N Mineralization Potential – Short-term Lab Incubations


In use from 2013-05-01


The nitrogen (N) mineralization potential of soils is an estimate of the net production of inorganic N under given conditions and provides a means to assess soil N availability. To measure in vitro N mineralization potentials subsamples of a sieved, composite soil sample are brought to 60% water-filled pore space, placed in loosely capped specimen cups or flasks, incubated at constant temperature in the dark for 28 days, analyzed for soil inorganic N, and compared to subsamples prepared on day 0. The N mineralization potential is the difference between the final and the initial total inorganic N (nitrate + ammonium) concentration divided by days of incubation and is expressed on a gravimetric basis (microgram N/g dry soil/day), which can be converted to an areal basis (microgram N/m2/day) using soil bulk density. The net nitrification potential can also be determined as the difference between final and initial nitrate concentrations divided by days of incubation and expressed as above.

Frequency: Depends on experiment and research objective. For example, N mineralization potential was measured in all treatments of the GLBRC Biofuel Cropping System Experiment (BCSE) three times over the 2013 growing season.


To examine changes in the N mineralization potential over the growing season, samples are collected three times a year: prior to planting and fertilizer application (approximately late April or early May), during the middle of the growing season (approximately July), and just before harvest (approximately October). Typically two soil cores are collected from each sampling station (e.g., 3 stations per BCSE treatment) and are composited into a single sample; for smaller plots two cores are collected at each of three randomly selected sites and composited as above. Ideally soil cores should be the same depth and diameter (e.g., 10 cm long and 2 cm diameter) throughout the study.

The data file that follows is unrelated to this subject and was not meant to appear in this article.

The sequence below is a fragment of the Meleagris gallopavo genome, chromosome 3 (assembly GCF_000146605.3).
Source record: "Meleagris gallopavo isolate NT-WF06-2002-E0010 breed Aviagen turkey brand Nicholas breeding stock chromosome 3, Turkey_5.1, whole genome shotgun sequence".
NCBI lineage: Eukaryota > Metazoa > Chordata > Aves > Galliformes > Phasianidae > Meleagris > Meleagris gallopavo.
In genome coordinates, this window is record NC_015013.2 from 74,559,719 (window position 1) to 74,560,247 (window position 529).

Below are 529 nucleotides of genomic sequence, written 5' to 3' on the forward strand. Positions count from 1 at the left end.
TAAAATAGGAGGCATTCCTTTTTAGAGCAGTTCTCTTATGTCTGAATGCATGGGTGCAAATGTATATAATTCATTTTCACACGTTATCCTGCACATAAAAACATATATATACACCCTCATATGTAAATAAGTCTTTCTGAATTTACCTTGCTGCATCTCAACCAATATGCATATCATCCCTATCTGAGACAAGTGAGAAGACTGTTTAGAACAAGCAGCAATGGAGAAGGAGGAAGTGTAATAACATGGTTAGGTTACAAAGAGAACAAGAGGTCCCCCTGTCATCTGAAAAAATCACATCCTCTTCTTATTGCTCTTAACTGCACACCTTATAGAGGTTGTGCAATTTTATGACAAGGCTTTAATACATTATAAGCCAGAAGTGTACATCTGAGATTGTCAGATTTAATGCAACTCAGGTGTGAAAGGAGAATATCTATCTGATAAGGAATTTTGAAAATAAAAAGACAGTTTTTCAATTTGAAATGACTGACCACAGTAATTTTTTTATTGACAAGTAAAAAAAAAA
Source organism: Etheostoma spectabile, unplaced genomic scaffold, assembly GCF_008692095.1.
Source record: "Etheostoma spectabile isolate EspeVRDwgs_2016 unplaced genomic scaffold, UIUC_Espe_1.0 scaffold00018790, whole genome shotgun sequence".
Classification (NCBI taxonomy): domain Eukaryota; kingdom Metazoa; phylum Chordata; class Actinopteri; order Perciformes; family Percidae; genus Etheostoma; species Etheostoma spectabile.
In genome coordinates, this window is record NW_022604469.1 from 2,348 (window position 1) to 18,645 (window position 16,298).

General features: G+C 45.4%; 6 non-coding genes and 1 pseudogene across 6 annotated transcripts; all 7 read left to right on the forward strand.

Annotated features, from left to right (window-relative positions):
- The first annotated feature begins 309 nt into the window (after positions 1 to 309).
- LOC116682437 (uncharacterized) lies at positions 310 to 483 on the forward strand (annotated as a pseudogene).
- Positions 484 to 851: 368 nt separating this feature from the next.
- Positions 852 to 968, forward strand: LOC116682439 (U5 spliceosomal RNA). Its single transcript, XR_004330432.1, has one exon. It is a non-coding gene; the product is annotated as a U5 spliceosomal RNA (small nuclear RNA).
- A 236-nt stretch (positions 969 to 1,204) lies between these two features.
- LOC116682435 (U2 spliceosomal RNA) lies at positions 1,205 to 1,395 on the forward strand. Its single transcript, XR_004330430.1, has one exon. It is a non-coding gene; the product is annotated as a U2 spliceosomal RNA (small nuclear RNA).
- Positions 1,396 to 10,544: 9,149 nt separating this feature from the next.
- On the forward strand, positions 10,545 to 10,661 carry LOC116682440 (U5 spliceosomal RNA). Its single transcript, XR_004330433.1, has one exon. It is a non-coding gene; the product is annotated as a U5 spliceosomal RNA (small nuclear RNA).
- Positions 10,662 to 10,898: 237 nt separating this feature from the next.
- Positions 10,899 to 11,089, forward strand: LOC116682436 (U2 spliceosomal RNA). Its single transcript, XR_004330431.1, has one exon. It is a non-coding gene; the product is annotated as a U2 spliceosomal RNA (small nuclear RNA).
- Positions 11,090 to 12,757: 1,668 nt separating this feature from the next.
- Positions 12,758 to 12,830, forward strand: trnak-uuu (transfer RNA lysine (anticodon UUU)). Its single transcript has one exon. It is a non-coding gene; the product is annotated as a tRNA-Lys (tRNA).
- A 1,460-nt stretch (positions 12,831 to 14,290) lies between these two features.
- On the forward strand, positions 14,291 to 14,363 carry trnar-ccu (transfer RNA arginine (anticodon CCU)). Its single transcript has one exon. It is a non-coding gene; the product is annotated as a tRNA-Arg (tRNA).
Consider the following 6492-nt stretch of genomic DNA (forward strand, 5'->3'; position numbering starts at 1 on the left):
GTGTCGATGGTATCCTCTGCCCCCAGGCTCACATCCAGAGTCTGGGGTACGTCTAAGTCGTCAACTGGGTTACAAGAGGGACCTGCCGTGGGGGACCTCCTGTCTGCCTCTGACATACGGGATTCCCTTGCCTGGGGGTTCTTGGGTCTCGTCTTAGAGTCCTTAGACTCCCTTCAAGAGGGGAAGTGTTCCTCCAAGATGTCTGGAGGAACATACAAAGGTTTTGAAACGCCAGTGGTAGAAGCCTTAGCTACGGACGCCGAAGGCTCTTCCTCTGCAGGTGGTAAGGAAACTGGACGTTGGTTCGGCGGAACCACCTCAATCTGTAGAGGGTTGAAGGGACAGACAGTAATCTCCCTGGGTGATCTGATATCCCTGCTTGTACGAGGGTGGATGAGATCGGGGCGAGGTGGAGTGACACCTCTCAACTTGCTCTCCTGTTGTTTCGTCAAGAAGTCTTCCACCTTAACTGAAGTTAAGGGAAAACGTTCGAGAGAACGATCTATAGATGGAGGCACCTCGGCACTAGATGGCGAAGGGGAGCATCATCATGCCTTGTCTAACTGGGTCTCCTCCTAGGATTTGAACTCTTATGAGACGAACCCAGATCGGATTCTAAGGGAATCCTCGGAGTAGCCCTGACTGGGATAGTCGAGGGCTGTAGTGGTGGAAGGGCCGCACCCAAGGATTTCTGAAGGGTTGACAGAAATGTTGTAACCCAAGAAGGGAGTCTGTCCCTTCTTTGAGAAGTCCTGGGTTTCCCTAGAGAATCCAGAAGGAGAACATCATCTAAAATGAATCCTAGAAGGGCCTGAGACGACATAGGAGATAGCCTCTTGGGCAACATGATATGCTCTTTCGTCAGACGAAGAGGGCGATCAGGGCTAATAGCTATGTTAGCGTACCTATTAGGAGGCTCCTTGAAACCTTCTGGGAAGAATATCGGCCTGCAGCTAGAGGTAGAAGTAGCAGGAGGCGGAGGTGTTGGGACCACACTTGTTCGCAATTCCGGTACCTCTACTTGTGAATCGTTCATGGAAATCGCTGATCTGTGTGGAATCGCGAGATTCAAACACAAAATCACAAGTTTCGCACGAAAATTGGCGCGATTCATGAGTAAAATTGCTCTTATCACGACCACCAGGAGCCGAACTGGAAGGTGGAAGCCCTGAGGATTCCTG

• Soil core (2 cm diameter)
  • Plastic bags
  • Labels or sharpies
  • 1 M KCl
  • Specimen cups with threaded tops


  1. Collect soil from plots, as directed above, and place in plastic bags.
  2. Sieve the fresh soil through a 4-mm mesh screen and weigh 40 g into a tin to determine the gravimetric moisture content as described here. Refrigerate the remaining soil until ready to prepare incubations.
  3. Determine gravimetric soil moisture and use value to calculate soil water-filled pore space (WFP) of each sample according to:

    %WFP = [Pw x (Db/St)] x 100

    Pw = gravimetric moisture content expressed as a percentage; [(g water/g dry soil) x100]
    Db = bulk density; use 1.46 g/cm3 for KBS soils and 1.33 g/cm3 for Arlington soils (mean bulk density in surface soils)
    St = total porosity; use 45% for KBS soils and 50% for Arlington soils (St = [1-(Db/particle density)]*100, assume particle density of 2.65 g/cm3)

  4. Determine amount of water needed to raise the WFP to 60% in each sample:
    Target g of water for KBS soils = 0.1875 x dry wt of remaining soil
    Target g of water for Arlington soils = 0.222 x dry wt of remaining soil
    dry wt of remaining soil = fresh wt of remaining soil – [fresh wt of remaining soil x (g water in subsample/fresh wt of subsample)]
    mL of water to add to achieve 60% WFP= (Target g of water) – (g of water in remaining soil)
    g of water in remaining soil = fresh wt – dry wt
  5. Add the amount of deionized water needed to each refrigerated composite sample. Mix the sample to evenly distribute the added water.
  6. Weigh 10 g of soil into each of 6 specimen cups or flasks for each composite sample.
  7. Set aside three of the cups for nutrient extraction with 1M KCl, as described here.
  8. Cap the remaining flasks loosely, to allow oxygen and carbon dioxide exchange.
  9. Place containers in a dark place with constant temperature.
  10. Re-weigh a sub-set of containers each week. If weight decreases by >10%, then add water accordingly. For example, if soil fresh weight decreases to 9 g, then add 1 mL water.
  11. After 28 days, extract the nutrients in all sample cups, as in step 7.


Convert NO3- and NH4+ values to a gravimeteric (microgram N per gram dry soil) or an areal basis (gram N per square meter), as described here.

Net mineralization rate:

Nmineralized = [(NitrateT28 + AmmoniumT28) – (NitrateT0 + AmmoniumT0)]/28 days

NitrateT28 = nitrate concentration at the end of the 28-day incubation
AmmoniumT28 = ammonium concentration at the end of the 28-day incubation
NitrateT0 = nitrate concentration at the beginning of the incubation
AmmoniumT0 = ammonium concentration at the beginning of the incubation

Net nitrification rate:

Nnitrified = (NitrateT28 – NitrateT0)/28 days

Date modified: Tuesday, May 14 2024



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